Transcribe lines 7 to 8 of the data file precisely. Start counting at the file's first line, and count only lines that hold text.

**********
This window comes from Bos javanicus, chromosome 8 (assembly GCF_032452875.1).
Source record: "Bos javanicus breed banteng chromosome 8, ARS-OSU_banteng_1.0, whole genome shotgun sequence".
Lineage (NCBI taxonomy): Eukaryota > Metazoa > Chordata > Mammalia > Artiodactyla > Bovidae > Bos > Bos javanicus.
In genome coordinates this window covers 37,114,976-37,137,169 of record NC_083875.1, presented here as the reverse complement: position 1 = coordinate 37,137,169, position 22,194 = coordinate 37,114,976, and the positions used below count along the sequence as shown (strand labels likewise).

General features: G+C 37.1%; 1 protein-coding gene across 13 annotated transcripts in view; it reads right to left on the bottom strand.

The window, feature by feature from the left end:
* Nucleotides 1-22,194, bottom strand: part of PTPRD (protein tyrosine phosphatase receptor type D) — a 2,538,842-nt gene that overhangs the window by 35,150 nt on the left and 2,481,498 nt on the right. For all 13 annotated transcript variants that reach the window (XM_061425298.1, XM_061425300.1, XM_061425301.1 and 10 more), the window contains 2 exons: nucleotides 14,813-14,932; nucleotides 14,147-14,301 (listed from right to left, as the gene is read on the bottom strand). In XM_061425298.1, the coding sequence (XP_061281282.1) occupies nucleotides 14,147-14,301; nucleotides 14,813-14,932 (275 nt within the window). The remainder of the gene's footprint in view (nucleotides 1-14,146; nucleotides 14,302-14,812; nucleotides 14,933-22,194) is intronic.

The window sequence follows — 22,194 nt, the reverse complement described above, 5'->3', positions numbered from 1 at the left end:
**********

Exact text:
* Nucleotides 1-22,194, bottom strand: part of PTPRD (protein tyrosine phosphatase receptor type D) — a 2,538,842-nt gene that overhangs the window by 35,150 nt on the left and 2,481,498 nt on the right. For all 13 annotated transcript variants that reach the window (XM_061425298.1, XM_061425300.1, XM_061425301.1 and 10 more), the window contains 2 exons: nucleotides 14,813-14,932; nucleotides 14,147-14,301 (listed from right to left, as the gene is read on the bottom strand). In XM_061425298.1, the coding sequence (XP_061281282.1) occupies nucleotides 14,147-14,301; nucleotides 14,813-14,932 (275 nt within the window). The remainder of the gene's footprint in view (nucleotides 1-14,146; nucleotides 14,302-14,812; nucleotides 14,933-22,194) is intronic.

The window sequence follows — 22,194 nt, the reverse complement described above, 5'->3', positions numbered from 1 at the left end: